Th_Prsrv - Gastro Obscura

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Gastro Obscura


Kemah, Texas

This Choctaw/Thai restaurant celebrates Indigenous cuisines from different continents.  


Located three blocks from Kemah Boardwalk and the Galveston Bay, Th_Prsv (pronounced “The Preserve”) feels far from urban Houston, although it’s just a 45-minute drive from downtown. Kemah’s chain stores and amusement park rides offer no clues as to the fact that the world’s only Choctaw/Thai restaurant is there, tucked away behind a winery announced by a green wine bottle statue that dwarfs the front entrance in height. 

As soon as you enter the dimly lit space, you know you are somewhere special. The menu, which is entitled, From Native Americas to Modern Thai, looks like it would fit right at home in either the National Museum of the American Indian or the nearby Asia Society Texas Center. It even includes a Choctaw language glossary to help navigate the 15 courses that change with the seasons. 

The restaurant is a collaboration between James Beard award-winning chef Benchawan Jabthong Painter, who hails from Central Thailand, her husband Graham Painter, and chef David Skinner, who has long been dedicated to showcasing pre-colonial Chocktaw cuisine. During the three-hour tasting menu, all three partners take turns introducing the different courses. 

A full year of research went into the menu, which is meant to take diners on a culinary journey from 2400 B.C. to the present. Each subsequent dish gets a bit more complex, with Thai and Choctaw dishes being equally represented. The only fusion is in the first (pickled) course. Drink pairings are equally thoughtful, with a wine list that leans heavily on Indigenous producers.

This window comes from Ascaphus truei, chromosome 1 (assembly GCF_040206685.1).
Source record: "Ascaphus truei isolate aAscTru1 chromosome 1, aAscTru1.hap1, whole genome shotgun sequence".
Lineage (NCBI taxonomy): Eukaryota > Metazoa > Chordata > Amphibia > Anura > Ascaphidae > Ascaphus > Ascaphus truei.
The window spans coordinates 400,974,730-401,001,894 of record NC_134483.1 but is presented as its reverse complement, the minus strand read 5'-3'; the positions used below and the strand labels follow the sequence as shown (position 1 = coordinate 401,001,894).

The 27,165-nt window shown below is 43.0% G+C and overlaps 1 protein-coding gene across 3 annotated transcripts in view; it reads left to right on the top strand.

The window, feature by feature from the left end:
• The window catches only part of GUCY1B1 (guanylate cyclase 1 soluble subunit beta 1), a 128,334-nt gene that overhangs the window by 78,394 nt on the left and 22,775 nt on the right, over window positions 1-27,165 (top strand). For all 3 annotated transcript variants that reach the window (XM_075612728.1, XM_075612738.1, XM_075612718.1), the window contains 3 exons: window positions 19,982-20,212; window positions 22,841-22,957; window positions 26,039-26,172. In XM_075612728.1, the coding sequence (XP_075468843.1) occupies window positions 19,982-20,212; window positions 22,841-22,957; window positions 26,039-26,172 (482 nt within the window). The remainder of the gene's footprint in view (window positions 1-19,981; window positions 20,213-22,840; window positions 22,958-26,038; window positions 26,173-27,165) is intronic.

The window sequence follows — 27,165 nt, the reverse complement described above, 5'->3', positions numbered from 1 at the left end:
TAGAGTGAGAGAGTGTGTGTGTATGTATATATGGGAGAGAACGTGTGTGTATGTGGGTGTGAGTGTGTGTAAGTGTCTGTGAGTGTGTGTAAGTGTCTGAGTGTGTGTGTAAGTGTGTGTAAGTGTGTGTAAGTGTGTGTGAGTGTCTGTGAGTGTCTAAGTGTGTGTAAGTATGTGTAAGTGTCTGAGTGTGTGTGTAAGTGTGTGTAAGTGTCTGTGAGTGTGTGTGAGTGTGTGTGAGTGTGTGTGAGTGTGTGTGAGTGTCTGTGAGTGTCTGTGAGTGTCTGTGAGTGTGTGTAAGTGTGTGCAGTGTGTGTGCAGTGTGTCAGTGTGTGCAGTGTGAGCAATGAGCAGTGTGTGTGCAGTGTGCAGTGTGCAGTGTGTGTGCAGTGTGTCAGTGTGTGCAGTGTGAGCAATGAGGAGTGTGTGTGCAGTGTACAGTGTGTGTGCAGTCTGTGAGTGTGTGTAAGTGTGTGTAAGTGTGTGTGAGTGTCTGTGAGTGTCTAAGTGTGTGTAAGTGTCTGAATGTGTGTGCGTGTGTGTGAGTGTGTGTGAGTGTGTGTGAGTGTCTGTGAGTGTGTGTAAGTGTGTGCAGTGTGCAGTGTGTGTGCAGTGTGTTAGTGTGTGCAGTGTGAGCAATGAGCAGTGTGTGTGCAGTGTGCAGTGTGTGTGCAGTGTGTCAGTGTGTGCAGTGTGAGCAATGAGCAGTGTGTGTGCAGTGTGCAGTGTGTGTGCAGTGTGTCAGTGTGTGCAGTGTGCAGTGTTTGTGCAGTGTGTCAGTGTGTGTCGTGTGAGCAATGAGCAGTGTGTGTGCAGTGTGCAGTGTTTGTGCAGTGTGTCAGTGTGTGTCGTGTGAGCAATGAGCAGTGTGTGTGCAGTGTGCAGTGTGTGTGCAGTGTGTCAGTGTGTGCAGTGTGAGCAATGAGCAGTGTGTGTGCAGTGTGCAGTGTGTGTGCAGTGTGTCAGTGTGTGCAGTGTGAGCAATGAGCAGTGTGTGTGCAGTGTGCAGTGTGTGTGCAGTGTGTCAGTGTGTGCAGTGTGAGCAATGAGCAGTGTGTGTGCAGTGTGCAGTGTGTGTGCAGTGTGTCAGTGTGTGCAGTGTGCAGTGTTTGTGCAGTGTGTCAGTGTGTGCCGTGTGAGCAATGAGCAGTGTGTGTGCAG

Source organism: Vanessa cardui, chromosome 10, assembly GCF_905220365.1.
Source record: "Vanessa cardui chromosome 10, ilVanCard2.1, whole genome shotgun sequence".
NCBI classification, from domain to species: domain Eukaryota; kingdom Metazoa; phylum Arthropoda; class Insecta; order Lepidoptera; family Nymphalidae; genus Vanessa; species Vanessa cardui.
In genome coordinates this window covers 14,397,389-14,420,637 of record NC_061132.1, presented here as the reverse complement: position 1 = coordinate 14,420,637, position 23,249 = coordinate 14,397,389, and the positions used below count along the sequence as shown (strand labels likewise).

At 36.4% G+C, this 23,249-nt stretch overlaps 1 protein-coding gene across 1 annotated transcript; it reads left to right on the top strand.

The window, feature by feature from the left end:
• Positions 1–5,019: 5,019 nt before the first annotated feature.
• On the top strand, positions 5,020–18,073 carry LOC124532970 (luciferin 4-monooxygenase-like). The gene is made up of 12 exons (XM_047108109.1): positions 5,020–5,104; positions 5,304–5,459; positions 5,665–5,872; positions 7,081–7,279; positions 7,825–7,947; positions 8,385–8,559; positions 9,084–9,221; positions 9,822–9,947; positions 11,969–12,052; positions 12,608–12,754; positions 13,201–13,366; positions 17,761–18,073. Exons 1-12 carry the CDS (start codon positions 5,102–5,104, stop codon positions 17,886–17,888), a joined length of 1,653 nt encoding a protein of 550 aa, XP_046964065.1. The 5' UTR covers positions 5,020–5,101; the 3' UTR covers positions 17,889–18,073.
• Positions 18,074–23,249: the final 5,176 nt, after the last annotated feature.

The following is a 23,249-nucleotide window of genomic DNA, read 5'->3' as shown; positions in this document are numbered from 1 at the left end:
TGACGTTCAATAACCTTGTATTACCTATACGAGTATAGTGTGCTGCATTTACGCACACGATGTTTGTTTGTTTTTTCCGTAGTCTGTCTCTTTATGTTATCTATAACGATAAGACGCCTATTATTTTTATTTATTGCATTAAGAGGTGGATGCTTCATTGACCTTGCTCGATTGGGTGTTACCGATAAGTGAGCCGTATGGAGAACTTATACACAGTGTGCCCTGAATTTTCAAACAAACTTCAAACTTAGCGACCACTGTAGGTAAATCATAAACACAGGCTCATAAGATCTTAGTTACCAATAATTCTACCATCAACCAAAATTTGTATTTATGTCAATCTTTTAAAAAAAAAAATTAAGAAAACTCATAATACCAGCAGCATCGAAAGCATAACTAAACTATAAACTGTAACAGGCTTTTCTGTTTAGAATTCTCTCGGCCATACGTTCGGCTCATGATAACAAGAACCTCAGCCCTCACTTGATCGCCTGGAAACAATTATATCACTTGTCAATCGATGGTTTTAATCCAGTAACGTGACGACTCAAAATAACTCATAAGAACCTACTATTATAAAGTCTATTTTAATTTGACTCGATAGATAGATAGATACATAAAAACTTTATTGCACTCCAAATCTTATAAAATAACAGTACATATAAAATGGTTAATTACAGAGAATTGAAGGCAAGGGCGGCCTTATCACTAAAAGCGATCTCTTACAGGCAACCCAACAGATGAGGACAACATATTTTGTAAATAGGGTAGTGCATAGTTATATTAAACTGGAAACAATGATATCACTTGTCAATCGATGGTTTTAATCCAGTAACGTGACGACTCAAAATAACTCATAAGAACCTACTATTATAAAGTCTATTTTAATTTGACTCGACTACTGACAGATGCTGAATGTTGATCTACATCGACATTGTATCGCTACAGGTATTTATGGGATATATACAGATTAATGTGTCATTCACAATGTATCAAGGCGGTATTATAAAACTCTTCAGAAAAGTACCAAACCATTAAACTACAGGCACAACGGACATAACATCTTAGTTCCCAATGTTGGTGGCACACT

The 14-day dry-aged duck was inspired by chef Skinner’s great-grandmother and is one of the standout items that will likely stay on the menu for all four seasons. Chef Painter refers to her pad ped, or wild boar belly, as indicative of her “unapologetic Thai approach.” Ron pu, or crab curry, is a sweeter dish with jumbo lump crab meat served over crispy coconut rice. 

Know Before You Go

Kemah is halfway between Houston and Galveston. Reservations must be made in advance. They are easier to get on Thursdays. Allow up to three hours for the entire experience and be sure to note any dietary restrictions on your reservation. The winery’s tasting room opens before the 7:30 p.m. service is a great place to get to know your fellow diners.

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May 16, 2024

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